In Commonwealth v McClam, Mr. McClam was charged with several crimes after allegedly pointing a gun at juveniles during a dispute. CP-51-CR-0003712-2015 (Pa. Ct. Com. Pl. Apr. 30, 2018). Judge Perez presided over a four-day jury trial, after which Mr. McClam was found guilty of possession of a prohibited firearm. Because there was evidence that Mr. McClam may have been suffering from brain damage, Judge Perez ordered further testing. A neuropsychological evaluation revealed he had severe cognitive deficits. Based on this information and applying relevant sentencing guidelines, Judge Perez sentenced Mr. McClam to a minimum of four years and maximum of eight years of incarceration.
Judge Perez also has experience adjudicating constitutional law matters. For example, in Commonwealth v. Thomas, off-duty Police Officer Rainford Thomas had a verbal dispute with another man over a parking spot. CP-51-CR-0012195-2014, 1192 EDA 2016 (Pa. Ct. Com. Pl. Mar. 16, 2016). During the dispute, Officer Thomas noticed the individual had a weapon in his waistband, which was neither gestured to nor used. Officer Thomas later notified the police and provided a description of the man and a woman passenger. When police apprehended the individuals, they frisked the woman and discovered nothing on her person; however, they searched her purse and found a gun. Judge Perez, applying relevant precedent under the Fourth Amendment, found the stop and frisk of the woman was not justified because police did not establish an independent reasonable belief that she was “armed and dangerous.” Additionally, Judge Perez determined that the search of her purse was unconstitutional because she was not arrested and there was neither probable cause nor an articulable suspicion that she was involved in criminal activity. Accordingly, Judge Perez granted the woman’s motion to suppress evidence of the gun.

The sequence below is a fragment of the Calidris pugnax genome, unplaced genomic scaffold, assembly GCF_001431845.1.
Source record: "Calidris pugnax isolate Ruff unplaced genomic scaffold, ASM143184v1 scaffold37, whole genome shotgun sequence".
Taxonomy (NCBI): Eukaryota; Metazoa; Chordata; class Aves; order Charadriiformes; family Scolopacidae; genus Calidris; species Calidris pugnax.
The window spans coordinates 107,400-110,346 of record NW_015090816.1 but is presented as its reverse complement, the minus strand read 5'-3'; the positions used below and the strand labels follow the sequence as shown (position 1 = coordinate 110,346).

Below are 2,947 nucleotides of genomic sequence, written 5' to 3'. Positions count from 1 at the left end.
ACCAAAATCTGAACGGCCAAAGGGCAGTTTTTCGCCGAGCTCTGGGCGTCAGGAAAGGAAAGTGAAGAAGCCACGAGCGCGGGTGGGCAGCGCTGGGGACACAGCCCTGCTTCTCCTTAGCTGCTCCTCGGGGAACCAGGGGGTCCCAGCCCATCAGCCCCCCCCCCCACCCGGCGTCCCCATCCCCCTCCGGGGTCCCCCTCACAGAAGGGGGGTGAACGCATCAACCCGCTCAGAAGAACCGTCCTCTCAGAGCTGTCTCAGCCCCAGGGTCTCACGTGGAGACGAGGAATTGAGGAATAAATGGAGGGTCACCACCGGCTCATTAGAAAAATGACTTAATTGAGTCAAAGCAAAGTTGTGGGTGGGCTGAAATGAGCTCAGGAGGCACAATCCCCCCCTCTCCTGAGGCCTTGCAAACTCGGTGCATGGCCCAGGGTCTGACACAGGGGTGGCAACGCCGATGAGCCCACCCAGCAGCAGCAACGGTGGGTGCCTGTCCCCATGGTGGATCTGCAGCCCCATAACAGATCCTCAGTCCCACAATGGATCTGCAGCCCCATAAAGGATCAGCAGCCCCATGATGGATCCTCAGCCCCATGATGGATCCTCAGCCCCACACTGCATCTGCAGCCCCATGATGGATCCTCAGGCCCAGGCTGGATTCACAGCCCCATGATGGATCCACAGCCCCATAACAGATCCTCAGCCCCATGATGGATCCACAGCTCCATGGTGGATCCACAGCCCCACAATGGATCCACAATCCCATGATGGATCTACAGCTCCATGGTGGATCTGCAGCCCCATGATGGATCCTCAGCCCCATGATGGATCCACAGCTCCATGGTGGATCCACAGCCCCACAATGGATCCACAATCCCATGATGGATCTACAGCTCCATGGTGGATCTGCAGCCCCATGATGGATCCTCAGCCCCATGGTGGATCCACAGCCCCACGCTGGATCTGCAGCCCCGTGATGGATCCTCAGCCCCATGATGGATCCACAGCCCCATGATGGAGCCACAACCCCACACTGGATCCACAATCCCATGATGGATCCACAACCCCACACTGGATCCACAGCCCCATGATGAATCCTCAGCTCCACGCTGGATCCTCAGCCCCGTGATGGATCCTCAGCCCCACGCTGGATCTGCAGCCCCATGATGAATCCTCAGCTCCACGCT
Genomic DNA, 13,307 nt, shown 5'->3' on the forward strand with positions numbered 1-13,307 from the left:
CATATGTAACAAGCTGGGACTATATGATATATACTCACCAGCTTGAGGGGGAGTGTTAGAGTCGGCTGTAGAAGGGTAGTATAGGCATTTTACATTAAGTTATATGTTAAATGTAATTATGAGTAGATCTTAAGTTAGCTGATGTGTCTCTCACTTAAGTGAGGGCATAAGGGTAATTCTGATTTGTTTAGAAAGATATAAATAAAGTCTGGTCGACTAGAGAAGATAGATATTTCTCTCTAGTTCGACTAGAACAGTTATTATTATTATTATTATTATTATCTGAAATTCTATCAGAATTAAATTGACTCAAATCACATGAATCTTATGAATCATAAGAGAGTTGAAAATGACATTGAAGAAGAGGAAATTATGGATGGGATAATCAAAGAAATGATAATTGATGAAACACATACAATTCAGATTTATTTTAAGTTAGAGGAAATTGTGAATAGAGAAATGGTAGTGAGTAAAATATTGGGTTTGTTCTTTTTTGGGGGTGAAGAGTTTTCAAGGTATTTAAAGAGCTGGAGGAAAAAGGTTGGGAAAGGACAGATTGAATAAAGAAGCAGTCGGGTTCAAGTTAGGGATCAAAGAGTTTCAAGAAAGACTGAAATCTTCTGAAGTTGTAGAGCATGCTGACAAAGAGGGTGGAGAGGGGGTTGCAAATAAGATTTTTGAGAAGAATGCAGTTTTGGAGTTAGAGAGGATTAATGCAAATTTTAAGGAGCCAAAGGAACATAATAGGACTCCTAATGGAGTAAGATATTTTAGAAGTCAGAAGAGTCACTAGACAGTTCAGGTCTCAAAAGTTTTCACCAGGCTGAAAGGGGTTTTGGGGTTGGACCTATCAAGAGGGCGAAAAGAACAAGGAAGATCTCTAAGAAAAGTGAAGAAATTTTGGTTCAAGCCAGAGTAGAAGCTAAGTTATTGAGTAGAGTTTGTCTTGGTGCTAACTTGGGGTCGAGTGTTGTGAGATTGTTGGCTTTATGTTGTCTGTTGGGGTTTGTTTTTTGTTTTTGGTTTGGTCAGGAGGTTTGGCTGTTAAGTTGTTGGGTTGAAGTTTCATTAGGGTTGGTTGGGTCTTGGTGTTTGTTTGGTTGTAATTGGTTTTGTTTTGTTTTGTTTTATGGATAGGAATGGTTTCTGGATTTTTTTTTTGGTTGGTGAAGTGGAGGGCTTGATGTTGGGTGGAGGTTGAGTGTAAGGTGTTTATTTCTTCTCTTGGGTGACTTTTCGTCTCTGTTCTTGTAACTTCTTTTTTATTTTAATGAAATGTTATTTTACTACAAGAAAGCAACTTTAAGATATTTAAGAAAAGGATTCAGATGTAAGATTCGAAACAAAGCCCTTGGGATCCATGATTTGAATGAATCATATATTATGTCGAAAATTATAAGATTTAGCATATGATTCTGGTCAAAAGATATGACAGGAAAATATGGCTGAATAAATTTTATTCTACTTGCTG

Professional Activities and Memberships
Judge Perez has a lengthy track record of legal service. She has represented indigent defendants in state and federal courts as a member of the Criminal Justice Act Panel and has volunteered at expungement clinics organized by the Barristers’ Association of Philadelphia. She was a member of the Development Committee for Women Against Abuse from 2014 to 2016 and is a founding member of the Women in Law Networking Group, a network of female lawyers who meet with female judges to discuss issues of access, diversity, and inclusion. In recognition of her efforts, Judge Perez received the Odessa Award from the National Conference of Puerto Rican Women in 2015. She also served as an adjunct professor at the Temple University Beasley School of Law, her alma mater, from 2011 to 2021.
Within the First Judicial District of Pennsylvania, Judge Perez serves as Co-Chair of the Judicial Education Committee, a member of the Pandemic Working Group in the Criminal Division, and a member of the Language Access Focus Group. She is a member of the National Association of Criminal Defense Lawyers and the Pennsylvania Hispanic Bar Association. She also has experience in judicial ethics, as she serves on the Judicial Conduct Board of Pennsylvania after being appointed by Pennsylvania Governor Tom Wolf in January 2022.